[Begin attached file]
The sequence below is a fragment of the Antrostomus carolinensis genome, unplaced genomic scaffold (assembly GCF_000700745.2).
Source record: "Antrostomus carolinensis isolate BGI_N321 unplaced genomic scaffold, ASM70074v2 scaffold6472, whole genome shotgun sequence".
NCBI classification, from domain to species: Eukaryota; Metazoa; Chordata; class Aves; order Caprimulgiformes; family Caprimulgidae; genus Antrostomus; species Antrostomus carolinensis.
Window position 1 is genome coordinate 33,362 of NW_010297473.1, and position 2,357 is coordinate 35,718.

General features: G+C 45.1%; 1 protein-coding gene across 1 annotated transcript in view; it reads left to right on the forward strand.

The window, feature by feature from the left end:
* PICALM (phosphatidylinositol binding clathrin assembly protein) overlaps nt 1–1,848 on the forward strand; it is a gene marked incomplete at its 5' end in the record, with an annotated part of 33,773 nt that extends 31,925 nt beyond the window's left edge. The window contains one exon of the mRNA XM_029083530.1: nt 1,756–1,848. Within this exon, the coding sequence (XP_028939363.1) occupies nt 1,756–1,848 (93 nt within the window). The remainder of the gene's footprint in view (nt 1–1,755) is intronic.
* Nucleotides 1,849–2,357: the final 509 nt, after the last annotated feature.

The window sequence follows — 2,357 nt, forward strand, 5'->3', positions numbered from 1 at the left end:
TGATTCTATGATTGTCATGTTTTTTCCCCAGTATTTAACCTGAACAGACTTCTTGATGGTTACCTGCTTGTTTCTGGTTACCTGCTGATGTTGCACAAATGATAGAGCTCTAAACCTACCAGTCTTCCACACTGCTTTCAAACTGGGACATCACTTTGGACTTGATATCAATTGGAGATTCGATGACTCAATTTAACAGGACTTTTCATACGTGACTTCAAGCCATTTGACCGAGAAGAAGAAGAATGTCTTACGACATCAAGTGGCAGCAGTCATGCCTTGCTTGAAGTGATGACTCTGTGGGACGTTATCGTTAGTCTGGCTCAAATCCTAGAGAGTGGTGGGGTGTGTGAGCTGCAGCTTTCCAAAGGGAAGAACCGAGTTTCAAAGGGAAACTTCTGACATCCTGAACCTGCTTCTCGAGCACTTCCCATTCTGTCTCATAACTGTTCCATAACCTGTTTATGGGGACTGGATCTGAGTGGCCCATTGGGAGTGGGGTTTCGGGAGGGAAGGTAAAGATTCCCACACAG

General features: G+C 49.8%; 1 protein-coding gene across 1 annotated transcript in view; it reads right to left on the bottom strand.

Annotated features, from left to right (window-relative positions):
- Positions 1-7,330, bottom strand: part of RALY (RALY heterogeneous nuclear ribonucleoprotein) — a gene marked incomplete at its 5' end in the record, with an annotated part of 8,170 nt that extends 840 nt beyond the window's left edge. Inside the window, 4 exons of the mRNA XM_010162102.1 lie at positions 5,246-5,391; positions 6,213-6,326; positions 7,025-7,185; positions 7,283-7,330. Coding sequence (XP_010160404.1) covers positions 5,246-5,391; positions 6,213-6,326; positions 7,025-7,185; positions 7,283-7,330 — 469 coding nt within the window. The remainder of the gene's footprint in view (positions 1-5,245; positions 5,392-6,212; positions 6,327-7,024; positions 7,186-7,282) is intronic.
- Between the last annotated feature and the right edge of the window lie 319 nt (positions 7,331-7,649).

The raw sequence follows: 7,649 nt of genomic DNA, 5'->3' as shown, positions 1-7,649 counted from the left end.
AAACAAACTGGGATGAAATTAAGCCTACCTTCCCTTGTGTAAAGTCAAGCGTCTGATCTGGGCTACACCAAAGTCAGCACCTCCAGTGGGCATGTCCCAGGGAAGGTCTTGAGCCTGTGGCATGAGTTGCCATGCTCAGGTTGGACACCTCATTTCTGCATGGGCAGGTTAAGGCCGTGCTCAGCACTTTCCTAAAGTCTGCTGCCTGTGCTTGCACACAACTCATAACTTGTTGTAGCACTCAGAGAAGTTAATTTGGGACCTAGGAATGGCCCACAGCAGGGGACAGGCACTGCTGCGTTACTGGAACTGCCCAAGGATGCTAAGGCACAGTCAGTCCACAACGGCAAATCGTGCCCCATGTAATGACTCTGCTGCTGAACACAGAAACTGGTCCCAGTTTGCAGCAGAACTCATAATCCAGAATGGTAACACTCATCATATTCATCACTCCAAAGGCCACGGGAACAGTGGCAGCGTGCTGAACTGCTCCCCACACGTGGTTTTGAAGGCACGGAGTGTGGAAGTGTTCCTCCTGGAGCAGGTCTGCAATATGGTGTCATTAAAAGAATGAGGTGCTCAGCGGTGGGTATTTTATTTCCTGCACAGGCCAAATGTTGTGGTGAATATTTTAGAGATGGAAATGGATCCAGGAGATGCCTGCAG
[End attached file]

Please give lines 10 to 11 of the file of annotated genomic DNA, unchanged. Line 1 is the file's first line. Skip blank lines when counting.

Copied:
TGATTCTATGATTGTCATGTTTTTTCCCCAGTATTTAACCTGAACAGACTTCTTGATGGTTACCTGCTTGTTTCTGGTTACCTGCTGATGTTGCACAAATGATAGAGCTCTAAACCTACCAGTCTTCCACACTGCTTTCAAACTGGGACATCACTTTGGACTTGATATCAATTGGAGATTCGATGACTCAATTTAACAGGACTTTTCATACGTGACTTCAAGCCATTTGACCGAGAAGAAGAAGAATGTCTTACGACATCAAGTGGCAGCAGTCATGCCTTGCTTGAAGTGATGACTCTGTGGGACGTTATCGTTAGTCTGGCTCAAATCCTAGAGAGTGGTGGGGTGTGTGAGCTGCAGCTTTCCAAAGGGAAGAACCGAGTTTCAAAGGGAAACTTCTGACATCCTGAACCTGCTTCTCGAGCACTTCCCATTCTGTCTCATAACTGTTCCATAACCTGTTTATGGGGACTGGATCTGAGTGGCCCATTGGGAGTGGGGTTTCGGGAGGGAAGGTAAAGATTCCCACACAG

General features: G+C 49.8%; 1 protein-coding gene across 1 annotated transcript in view; it reads right to left on the bottom strand.